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This morning I realized I was a full week behind with my reading from this Easter season’s Little White Book so I took some time before work to catch up. When I got to today’s reading for 16 May 2014, Friday of the Fourth Week of Easter, I couldn’t help but look upwards, smile and give thanks. Unbeknownst to me, today’s reading is based on John 6:55-56, the very passage about which I wrote and posted as The Bread of Life just last night. Believe me, folks, I had no idea I would be reading more about this today.

I think it is His way of reinforcing what He just taught me.

Because today’s entry from The Little White Book perfectly complements my reflections on receiving the Eucharist, I feel obligated to reprint the passage here.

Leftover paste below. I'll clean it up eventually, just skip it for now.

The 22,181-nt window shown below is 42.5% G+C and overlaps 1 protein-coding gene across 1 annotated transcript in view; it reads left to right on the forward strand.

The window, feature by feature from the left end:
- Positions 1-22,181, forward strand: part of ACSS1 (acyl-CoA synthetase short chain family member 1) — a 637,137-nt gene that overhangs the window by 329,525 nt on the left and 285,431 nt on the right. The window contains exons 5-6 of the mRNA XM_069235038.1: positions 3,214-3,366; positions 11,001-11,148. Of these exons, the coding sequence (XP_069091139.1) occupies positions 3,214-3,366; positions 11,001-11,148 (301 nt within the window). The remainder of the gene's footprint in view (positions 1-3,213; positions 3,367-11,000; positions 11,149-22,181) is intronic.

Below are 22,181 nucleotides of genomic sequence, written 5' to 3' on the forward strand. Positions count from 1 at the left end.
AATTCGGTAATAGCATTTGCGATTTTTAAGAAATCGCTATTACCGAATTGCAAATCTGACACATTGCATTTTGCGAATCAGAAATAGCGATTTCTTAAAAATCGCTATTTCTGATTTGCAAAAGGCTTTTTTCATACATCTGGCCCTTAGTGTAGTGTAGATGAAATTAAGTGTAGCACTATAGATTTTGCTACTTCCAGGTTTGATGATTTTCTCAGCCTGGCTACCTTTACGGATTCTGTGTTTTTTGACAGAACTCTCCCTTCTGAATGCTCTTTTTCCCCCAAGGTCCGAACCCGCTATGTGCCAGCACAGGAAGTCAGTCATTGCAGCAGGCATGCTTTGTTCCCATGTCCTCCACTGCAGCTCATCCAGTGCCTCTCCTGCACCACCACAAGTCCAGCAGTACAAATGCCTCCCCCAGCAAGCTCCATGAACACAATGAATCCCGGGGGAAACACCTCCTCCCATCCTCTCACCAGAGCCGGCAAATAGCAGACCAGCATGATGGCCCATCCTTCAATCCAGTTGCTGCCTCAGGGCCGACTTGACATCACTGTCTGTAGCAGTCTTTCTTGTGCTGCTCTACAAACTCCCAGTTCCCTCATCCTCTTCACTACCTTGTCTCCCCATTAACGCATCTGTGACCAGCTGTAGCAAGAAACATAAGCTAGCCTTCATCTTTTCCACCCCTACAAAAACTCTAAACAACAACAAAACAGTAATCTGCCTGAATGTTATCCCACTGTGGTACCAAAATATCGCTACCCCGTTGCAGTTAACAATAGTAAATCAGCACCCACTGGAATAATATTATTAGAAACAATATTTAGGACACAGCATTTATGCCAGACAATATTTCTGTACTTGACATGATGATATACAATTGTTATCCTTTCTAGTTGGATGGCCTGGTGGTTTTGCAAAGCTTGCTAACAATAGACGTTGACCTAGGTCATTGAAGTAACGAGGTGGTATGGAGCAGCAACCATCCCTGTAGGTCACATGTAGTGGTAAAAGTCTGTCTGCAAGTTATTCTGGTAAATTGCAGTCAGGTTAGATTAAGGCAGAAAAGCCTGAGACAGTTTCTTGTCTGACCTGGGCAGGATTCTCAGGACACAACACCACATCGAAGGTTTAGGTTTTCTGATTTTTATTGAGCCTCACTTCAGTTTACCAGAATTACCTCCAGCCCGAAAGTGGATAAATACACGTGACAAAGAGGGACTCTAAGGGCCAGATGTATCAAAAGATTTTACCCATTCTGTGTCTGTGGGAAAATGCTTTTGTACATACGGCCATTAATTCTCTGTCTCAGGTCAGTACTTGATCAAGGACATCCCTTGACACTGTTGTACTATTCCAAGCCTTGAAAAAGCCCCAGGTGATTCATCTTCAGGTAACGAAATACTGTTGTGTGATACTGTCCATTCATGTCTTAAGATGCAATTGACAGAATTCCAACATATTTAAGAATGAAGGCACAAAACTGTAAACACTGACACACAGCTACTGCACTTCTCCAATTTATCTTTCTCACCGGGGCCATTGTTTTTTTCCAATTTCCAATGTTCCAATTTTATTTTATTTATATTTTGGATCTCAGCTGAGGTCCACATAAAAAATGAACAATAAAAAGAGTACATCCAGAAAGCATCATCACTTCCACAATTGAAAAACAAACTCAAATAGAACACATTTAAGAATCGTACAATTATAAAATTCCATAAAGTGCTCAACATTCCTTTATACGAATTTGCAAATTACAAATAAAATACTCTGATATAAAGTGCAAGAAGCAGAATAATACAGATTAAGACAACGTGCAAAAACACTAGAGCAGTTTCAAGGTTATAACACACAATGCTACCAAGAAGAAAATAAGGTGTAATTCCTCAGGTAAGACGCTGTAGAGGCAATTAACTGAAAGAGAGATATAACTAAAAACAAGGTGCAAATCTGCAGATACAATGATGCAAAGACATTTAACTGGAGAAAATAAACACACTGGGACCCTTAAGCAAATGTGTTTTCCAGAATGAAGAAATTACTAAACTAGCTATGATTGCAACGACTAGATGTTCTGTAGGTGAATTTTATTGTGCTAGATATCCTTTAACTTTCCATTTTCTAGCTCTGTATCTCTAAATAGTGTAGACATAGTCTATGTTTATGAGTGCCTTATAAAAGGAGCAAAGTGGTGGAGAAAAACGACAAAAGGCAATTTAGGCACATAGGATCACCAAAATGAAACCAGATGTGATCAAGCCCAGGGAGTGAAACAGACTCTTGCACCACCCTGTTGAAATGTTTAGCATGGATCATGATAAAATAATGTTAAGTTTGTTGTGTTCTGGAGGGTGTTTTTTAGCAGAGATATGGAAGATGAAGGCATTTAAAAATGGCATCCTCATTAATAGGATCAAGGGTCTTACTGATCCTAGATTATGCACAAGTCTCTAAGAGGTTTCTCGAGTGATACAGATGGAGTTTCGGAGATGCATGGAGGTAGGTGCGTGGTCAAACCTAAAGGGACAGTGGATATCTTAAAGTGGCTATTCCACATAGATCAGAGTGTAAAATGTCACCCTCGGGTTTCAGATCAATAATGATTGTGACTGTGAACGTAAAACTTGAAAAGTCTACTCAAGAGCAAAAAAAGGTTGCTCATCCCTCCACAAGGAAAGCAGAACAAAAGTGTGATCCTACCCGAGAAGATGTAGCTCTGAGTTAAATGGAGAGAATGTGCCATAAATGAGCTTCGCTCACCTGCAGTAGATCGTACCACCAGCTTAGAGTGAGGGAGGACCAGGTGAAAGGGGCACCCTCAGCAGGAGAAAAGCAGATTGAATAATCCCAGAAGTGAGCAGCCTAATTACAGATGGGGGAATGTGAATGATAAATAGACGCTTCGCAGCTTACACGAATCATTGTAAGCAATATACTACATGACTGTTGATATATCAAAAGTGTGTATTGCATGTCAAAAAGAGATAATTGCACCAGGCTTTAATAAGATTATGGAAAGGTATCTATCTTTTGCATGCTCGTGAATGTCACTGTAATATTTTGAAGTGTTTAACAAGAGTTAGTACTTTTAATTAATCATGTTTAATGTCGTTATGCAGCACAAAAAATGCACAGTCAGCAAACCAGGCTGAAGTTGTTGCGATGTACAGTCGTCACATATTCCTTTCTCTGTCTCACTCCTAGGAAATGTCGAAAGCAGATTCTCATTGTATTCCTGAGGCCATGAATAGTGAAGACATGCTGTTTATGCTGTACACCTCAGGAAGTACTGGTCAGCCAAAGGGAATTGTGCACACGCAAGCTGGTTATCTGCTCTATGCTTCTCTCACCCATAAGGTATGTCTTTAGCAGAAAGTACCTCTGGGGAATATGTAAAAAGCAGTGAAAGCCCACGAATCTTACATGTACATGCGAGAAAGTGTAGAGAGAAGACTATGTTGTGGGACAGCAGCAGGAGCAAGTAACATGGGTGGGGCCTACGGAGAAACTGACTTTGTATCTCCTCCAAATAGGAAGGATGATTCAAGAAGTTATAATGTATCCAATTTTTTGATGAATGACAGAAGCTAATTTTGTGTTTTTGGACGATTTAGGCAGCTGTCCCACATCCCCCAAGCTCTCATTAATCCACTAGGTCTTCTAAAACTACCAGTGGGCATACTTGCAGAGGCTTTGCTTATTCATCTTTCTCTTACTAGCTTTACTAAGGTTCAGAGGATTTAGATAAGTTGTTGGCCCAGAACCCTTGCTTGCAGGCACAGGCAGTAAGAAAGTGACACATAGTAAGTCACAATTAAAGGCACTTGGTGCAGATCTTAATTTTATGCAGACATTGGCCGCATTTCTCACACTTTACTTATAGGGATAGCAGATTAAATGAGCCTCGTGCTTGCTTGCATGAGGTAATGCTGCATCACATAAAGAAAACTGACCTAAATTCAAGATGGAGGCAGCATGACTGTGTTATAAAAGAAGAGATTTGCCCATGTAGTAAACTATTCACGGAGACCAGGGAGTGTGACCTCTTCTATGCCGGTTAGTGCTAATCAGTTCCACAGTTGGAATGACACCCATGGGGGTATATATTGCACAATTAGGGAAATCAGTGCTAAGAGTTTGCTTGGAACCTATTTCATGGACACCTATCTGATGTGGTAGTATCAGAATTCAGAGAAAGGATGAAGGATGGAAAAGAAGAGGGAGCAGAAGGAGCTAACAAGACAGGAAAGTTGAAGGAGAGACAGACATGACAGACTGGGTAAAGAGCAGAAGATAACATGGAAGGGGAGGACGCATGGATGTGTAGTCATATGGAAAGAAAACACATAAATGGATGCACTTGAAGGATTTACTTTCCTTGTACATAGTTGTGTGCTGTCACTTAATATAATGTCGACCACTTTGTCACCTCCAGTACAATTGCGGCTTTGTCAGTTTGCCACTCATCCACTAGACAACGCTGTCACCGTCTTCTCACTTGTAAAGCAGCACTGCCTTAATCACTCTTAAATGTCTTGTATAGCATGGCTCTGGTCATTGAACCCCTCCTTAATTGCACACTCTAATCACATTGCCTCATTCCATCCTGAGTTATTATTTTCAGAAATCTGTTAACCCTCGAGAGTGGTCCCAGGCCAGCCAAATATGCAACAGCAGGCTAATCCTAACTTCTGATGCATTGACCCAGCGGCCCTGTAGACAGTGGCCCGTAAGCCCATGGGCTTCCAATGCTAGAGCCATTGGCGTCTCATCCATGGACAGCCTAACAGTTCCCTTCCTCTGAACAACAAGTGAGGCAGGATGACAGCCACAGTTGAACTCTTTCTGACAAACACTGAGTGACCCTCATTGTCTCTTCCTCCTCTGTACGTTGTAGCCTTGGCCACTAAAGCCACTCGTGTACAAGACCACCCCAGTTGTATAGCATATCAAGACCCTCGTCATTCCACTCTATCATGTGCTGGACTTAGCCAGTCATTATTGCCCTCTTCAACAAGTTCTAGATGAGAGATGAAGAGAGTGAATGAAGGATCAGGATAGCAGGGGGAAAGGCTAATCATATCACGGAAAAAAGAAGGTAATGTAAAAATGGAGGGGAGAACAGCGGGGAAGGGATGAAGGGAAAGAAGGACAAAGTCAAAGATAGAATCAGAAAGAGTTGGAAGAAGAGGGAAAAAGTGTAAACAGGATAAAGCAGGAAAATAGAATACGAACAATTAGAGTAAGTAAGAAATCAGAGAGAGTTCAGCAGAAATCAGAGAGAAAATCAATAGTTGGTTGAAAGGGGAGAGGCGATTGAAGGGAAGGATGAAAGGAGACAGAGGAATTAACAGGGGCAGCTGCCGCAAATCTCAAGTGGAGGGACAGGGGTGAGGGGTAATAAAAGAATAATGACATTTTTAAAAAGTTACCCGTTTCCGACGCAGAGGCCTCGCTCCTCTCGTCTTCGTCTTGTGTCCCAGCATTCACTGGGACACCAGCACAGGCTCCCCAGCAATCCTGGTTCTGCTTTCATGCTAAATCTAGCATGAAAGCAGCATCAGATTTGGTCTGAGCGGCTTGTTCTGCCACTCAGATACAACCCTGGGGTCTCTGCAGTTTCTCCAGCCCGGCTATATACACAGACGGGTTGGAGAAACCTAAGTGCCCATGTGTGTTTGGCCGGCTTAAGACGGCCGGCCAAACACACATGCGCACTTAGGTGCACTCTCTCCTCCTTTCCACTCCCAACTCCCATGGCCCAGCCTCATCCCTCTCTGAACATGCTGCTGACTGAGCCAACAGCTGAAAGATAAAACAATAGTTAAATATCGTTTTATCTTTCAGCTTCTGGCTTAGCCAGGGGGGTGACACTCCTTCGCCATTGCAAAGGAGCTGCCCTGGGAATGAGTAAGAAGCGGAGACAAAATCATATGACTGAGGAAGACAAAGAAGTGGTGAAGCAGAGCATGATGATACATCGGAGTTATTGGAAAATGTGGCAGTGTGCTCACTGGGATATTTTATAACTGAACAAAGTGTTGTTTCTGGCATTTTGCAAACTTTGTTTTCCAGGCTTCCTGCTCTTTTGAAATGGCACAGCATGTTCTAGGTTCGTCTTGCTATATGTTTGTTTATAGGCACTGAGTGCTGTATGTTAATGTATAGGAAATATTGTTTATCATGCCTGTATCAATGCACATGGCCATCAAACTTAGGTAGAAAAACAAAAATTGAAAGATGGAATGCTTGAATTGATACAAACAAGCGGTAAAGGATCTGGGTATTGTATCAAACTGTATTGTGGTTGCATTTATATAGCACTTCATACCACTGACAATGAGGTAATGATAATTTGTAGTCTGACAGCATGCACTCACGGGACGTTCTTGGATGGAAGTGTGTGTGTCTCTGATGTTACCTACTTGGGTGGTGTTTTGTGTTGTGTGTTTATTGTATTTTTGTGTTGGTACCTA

(The following is reprinted from The Little White Book, Little Books of the Diocese of Saginaw, Inc., ®2013 Diocese of Saginaw)

“For my flesh is true food, and my blood is true drink. Whoever eats my flesh and drinks my blood remains in me and I in him.” (Jn 6:55-56)

This week Jesus leaves no room for hedging or metaphor. He speaks flat out, straight: “This is my flesh…This is my blood.”

He doesn’t say, “My body, my presence.” He says, “This is my flesh.” And he doesn’t just say those who “take in” his body. He says those who feed on his flesh and drink his blood.

It’s real, literal, graphic.

It seems like there are two ways of receiving Communion. One is as a child who tends to see Communion as almost a spiritual dessert.

Another way is to become part of Jesus and the way he lived. The moment of sharing Eucharist is meant to be a moment of conversion. When I receive the Lord, I’m consciously saying, “Yes, I want to live Jesus’ way. I want his way to be part of who I am.”

The Eucharist isn’t a reward I receive after I have put my life entirely in order. It is in itself a conversion experience, part of the ongoing change and reform that is involved in following the Lord.

It’s the reward I receive now.

(The post The Reward I Receive Now was first published in Reflections of a Lay Catholic)

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